–> PDF of short CV (October 2019)
I am an Associate Professor of Atmospheric Sciences at the University of North Carolina at Charlotte (UNC Charlotte) in the Department of Geography and Earth Sciences. My research explores air quality using low-cost air monitors, and data-oriented questions about the relationship among fires, climate, lightning, and humans. I work with students on these questions, but also simply enjoy tackling enormous datasets related to climate to better understand the Earth system. I teach two courses per semester at UNC Charlotte, which provides a great foundation to explore Earth science topics with students. Please browse my website using the links above. My short CV is at the top of this page. I also try to keep my Publications and Presentations pages updated, and I’m active on twitter with posts about the atmosphere, climate, and environment.
I was a postdoc at the National Oceanic and Atmospheric Administration (NOAA) Geophysical Fluid Dynamics Laboratory (GFDL) in January 2007. My office was at NOAA GFDL, but I was a postdoc through the Cooperative Institute with Princeton University. My supervisor at NOAA GFDL was Dr. V. Ramaswamy, an Atmospheric Scientist at GFDL. I worked closely with Dr. Paul Ginoux for over two years. After my NOAA GFDL postdoc, I started another postdoc with Professor Stephen Pacala in the Princeton University Ecology and Evolutionary Biology Department in January 2010. During my postdoc with Steve, I began developing the framework for a pretty advanced global fire model. After Princeton, I started my faculty job at UNC Charlotte. Wait, are you still reading this??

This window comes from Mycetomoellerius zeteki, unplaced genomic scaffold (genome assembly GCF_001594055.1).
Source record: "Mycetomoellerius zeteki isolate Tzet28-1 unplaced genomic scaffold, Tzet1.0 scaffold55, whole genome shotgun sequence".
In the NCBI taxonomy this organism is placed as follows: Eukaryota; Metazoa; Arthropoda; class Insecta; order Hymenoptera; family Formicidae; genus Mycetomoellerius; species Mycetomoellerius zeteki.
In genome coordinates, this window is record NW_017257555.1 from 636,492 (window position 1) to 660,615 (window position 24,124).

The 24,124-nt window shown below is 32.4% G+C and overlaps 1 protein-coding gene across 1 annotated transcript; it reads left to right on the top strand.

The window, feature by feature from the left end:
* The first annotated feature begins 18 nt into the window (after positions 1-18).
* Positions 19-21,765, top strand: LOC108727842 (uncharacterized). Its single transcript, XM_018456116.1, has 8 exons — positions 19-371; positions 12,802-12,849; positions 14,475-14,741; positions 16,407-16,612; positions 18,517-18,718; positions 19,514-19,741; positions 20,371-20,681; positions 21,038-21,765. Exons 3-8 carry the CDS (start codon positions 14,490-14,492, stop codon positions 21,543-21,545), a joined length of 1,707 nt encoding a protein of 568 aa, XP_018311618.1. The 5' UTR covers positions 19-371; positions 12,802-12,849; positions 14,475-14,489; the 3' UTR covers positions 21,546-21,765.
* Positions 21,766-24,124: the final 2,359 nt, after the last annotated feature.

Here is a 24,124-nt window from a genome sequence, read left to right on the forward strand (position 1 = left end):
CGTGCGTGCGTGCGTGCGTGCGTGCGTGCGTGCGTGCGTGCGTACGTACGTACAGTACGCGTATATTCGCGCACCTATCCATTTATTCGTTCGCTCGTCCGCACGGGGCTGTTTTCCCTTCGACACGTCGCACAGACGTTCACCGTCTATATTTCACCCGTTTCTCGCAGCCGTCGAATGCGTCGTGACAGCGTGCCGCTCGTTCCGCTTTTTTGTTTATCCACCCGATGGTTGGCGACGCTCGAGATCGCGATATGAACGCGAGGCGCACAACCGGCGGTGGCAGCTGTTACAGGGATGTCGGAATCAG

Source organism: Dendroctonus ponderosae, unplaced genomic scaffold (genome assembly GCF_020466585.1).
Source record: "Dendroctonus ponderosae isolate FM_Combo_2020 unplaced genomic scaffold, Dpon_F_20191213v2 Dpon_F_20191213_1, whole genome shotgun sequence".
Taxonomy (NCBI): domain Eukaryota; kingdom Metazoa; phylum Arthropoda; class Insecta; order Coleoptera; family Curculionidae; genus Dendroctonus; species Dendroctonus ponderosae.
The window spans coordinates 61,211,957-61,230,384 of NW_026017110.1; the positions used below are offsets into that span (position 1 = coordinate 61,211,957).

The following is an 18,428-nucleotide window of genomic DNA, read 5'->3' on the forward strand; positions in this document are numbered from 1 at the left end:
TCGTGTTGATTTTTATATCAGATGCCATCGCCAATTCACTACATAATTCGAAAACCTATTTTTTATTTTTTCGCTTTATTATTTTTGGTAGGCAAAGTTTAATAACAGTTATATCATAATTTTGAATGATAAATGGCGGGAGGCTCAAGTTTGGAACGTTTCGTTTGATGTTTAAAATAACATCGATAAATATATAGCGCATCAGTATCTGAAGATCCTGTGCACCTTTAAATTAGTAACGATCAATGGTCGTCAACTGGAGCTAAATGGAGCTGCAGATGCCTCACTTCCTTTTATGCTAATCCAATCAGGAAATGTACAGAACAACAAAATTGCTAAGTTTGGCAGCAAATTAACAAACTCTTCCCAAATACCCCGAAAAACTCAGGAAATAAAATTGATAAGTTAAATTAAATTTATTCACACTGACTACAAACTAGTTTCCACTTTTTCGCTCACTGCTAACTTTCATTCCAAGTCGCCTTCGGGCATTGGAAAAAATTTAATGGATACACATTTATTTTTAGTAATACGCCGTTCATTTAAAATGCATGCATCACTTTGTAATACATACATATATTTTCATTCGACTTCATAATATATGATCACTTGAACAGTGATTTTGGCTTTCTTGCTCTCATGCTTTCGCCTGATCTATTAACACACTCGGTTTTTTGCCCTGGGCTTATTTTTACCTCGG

Undergraduate and Graduate Research
I earned my Bachelors of Science degree in Physics and Applied Math from the University of Arizona (UofA) in Tucson, Arizona, in 1998. While at UofA, I worked as an undergraduate assistant for Professor Kurt Thome (who is now at NASA) at the UofA Remote Sensing Group, where for the first time, I experienced the excitement of data collection and analysis outside of physics labs. In 1999, I started my graduate studies in the Department of Atmospheric Sciences at the University of Washington in Seattle, Washington. I joined the Cloud and Aerosol Research Group where Professor Peter Hobbs was my advisor until 2005 when he passed away from a battle with cancer. After 2005, my PhD advisor was Professor Qiang Fu. While working with Peter, I went on two field campaigns called SAFARI-2K and CLAMS that served as the basis for my PhD Dissertation. I flew in a plane collecting data about the atmosphere, and saw giraffes out my window, so that was pretty neat. We also flew into smoke plumes from savanna grass fires, and saw 1000 foot tall sand dunes in Namibia. I climbed a 700 foot tall dune. Is anyone actually reading this rambling? I’m betting that the answer is a resounding, but silent, nitric oxide.
Nitric oxide = NO. haha?